This suggests that on 3 separate occasions the runner encountered 3 separate animals. This can be compared to:
I saw a snake, a wallaby and a dragon when I went running.
Here the runner has only 2 encounters, one with a snake, and the second with both a wallaby and a dragon.
Is this starting to make sense now?
2. After an introductory word or phrase
There are times we might choose to open our sentence with:
a) an introductory word such as when, while, however, meanwhile, so, yes, no, etc.
b) an adverb, often an ‘ly’ word, such as consequently, surprisingly, unsurprisingly, etc.
c) a phrase such as ‘on the other hand’, ‘as a consequence’, ‘in response’, ‘in this case’, etc.
When we do this, we must add a comma immediately after this word/phrase, before we continue on with our sentence.
Surprisingly, I saw a dragon when I went running.
Yes, I really did see a dragon when I went running.
3. Before a quotation
The runner said, “I saw a dragon.”
“I saw a dragon,” said the runner.
Here are two different examples where a comma is required in relation to a quotation.
In the first, the comma comes immediately before the quotation, outside the quotation marks.
In the second, the comma comes immediately after, and inside the quotation marks.
4. Between a dependent clause and an independent clause
Remember, a dependent clause needs to be paired with another clause to make sense, whilst an independent clause can stand on its own.
When a sentence opens with a dependent clause, it is necessary to follow this with a comma before we add our independent clause.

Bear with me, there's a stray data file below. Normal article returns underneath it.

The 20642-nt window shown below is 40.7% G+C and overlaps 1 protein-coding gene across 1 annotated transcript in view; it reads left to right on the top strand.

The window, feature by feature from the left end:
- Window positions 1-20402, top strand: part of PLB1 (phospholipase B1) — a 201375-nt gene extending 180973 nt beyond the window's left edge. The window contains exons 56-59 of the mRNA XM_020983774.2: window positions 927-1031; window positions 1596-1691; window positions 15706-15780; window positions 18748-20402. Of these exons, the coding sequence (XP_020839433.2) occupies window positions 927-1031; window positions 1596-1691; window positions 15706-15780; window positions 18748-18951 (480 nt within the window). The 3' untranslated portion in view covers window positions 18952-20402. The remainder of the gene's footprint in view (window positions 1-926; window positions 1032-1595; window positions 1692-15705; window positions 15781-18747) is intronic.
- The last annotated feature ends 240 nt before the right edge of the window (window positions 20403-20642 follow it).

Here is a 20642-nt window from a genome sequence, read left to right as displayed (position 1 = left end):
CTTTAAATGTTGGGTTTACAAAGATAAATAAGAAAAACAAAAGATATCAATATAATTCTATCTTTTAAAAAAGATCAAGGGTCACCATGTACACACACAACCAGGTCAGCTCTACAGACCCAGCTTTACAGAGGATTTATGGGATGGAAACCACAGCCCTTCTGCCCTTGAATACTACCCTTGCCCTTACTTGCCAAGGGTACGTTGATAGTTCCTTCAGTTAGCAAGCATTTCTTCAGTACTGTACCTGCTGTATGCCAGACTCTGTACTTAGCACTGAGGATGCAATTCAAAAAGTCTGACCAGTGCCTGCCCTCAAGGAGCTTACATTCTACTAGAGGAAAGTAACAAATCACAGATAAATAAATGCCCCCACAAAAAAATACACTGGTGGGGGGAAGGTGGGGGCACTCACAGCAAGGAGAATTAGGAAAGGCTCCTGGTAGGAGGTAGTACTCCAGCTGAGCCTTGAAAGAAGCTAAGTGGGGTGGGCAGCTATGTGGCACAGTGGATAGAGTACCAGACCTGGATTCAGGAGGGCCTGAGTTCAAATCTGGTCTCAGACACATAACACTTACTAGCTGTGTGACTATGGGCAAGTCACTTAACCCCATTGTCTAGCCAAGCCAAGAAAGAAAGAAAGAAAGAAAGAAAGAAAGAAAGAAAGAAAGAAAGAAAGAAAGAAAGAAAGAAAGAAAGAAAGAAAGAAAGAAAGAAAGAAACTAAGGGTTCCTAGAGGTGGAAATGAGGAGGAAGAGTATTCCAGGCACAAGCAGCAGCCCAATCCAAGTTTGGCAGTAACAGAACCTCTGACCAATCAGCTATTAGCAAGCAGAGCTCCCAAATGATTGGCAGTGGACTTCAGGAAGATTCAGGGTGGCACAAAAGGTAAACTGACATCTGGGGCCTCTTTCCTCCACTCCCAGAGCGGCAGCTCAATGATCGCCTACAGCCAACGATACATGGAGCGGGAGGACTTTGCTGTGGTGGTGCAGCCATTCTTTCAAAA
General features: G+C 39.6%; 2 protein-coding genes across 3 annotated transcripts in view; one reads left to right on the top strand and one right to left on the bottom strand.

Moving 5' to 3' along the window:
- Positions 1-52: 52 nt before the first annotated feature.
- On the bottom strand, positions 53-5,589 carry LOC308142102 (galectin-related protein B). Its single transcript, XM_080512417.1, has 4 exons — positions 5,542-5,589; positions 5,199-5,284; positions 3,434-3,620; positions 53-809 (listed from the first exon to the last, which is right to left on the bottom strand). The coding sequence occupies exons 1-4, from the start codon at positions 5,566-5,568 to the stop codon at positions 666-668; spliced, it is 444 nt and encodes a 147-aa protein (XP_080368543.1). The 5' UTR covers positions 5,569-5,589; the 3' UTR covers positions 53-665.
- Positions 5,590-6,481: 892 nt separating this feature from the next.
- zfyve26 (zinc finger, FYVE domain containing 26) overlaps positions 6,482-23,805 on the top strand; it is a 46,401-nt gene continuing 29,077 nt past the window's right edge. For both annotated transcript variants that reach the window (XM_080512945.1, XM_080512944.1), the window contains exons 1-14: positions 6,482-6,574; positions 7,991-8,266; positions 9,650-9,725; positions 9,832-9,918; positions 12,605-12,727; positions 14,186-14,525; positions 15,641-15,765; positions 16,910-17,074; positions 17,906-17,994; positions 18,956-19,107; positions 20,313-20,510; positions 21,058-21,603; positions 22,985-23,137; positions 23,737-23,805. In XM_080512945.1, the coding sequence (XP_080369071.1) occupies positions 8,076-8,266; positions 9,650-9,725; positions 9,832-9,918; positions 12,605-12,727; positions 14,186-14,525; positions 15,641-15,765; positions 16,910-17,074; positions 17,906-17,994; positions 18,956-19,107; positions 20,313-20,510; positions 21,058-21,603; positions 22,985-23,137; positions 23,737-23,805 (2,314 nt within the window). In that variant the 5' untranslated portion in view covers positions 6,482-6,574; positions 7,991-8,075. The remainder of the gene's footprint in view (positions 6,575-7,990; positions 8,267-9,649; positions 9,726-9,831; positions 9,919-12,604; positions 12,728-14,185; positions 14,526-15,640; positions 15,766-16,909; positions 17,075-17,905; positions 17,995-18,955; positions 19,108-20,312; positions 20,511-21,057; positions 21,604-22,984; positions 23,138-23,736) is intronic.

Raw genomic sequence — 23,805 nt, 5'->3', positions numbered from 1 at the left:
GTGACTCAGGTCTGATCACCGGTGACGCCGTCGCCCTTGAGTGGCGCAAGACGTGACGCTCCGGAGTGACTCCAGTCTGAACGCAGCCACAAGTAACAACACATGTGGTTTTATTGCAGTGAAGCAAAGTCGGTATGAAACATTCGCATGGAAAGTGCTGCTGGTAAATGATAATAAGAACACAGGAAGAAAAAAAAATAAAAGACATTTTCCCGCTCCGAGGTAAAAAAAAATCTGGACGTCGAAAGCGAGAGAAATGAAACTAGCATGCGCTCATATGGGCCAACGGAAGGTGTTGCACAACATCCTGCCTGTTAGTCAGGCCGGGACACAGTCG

When I went running, I saw a snake.
5. To join 2 independent clauses
This includes joining 2 independent clauses that are linked by a conjunction, ie, and, but, for, or, nor, so, yet, etc.
I went running, and I saw a snake.
I saw a snake, when I went running.
6. To bracket a nonessential clause in a sentence
Remember, a nonessential clause is a clause that when removed doesn’t alter or affect the meaning of the sentence.
I saw a dragon, not a unicorn, when I went running.
These days you can also use em dashes in place of the commas.
I saw a dragon—not a unicorn—when I went running.
However, if that nonessential clause comes at the end of the sentence, only one comma is used.
I saw a dragon when I went running, not a unicorn.
I saw a dragon when I went running—not a unicorn.
7. To separate two coordinate adjectives
Remember, adjectives are words that describe a person, object or a place, ie, a noun.
When we are describing our noun, often we will use two or more describing words to do this. In this case, we must insert a comma between these adjectives, but not between the last adjective and the object.